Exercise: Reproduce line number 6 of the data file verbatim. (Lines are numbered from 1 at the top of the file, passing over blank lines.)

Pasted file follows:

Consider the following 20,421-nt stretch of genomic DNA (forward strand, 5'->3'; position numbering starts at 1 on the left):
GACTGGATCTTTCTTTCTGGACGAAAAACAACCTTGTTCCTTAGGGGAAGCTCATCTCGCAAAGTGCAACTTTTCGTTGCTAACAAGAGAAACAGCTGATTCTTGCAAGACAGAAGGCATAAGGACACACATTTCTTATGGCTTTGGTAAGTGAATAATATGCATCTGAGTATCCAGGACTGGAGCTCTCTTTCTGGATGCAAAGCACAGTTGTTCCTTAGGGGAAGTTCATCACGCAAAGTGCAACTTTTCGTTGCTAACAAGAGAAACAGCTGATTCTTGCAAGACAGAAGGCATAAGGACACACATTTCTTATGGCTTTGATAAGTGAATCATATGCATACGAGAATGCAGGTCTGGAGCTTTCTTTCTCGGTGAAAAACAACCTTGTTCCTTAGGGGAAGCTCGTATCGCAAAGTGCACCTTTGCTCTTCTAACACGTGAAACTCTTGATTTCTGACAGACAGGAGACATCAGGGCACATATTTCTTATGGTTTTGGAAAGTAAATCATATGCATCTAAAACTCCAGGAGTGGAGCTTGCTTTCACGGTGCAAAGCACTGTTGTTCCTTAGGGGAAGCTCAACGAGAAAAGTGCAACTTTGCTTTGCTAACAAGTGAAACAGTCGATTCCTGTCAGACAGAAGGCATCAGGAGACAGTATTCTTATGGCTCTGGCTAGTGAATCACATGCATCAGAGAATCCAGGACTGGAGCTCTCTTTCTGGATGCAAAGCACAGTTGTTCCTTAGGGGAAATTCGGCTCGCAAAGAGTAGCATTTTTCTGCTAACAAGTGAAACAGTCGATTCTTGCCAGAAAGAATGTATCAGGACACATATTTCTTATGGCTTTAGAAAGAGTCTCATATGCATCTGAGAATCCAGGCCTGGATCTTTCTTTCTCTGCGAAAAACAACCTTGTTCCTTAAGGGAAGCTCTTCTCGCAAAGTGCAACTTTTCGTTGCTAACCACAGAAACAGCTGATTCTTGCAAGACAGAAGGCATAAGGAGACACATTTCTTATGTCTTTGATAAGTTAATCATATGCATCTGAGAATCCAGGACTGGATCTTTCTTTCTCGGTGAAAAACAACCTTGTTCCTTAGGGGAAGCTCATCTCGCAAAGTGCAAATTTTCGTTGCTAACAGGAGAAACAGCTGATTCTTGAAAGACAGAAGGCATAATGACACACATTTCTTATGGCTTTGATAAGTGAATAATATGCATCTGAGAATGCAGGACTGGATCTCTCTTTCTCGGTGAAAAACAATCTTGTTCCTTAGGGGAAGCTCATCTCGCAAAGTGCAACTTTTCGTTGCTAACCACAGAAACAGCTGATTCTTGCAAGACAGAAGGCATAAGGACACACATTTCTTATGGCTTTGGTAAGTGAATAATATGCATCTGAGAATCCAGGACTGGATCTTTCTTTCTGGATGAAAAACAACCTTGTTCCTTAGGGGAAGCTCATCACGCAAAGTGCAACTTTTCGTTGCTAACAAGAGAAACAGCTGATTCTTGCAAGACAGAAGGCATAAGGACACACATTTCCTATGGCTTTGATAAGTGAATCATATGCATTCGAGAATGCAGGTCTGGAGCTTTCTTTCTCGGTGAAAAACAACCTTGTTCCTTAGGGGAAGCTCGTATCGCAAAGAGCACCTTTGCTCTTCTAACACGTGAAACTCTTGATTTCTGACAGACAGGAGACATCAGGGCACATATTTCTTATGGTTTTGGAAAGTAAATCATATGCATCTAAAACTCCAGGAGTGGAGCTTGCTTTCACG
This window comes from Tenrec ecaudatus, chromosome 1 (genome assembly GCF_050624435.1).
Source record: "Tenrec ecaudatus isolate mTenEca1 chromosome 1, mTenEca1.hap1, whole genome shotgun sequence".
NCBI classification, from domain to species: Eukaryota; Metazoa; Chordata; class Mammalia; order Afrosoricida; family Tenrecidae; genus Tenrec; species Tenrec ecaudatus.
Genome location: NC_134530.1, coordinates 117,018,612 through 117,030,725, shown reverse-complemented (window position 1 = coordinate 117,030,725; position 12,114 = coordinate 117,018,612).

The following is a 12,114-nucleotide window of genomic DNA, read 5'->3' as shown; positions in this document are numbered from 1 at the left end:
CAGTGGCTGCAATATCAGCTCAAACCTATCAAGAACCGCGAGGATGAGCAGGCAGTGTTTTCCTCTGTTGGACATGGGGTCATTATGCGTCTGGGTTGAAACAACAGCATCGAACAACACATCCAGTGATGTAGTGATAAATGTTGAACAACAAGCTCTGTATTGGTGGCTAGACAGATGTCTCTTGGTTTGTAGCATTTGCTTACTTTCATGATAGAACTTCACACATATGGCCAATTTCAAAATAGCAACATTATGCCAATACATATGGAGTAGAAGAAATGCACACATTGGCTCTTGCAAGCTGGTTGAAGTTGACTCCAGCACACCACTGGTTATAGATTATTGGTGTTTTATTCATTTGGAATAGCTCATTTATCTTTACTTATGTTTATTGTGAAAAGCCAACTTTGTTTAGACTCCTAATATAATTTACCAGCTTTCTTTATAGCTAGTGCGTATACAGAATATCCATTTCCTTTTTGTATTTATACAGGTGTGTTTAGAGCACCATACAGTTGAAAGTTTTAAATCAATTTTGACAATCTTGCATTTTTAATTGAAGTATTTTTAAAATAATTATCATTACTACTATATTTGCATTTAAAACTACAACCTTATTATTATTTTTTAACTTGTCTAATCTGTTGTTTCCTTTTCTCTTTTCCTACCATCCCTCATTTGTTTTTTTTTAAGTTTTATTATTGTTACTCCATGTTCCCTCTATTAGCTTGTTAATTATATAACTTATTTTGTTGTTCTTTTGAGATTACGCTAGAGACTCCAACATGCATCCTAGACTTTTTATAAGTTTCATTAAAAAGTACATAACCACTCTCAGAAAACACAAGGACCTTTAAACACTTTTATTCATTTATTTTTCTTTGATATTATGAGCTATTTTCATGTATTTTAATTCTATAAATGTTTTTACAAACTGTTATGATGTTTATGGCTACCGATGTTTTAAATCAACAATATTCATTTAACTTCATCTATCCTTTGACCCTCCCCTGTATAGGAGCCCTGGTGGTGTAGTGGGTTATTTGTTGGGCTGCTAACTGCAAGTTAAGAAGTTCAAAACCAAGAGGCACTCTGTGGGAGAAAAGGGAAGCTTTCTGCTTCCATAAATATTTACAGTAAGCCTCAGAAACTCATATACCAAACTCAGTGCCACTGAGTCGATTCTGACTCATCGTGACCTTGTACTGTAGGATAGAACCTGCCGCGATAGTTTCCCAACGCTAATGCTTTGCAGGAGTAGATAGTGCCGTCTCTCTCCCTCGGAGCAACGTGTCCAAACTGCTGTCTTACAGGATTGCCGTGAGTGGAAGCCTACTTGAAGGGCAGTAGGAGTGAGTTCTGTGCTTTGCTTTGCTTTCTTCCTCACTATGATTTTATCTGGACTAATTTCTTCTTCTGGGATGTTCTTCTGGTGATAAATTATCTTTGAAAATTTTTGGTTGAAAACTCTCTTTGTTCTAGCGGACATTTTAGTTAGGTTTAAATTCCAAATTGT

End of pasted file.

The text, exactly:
Genome location: NC_134530.1, coordinates 117,018,612 through 117,030,725, shown reverse-complemented (window position 1 = coordinate 117,030,725; position 12,114 = coordinate 117,018,612).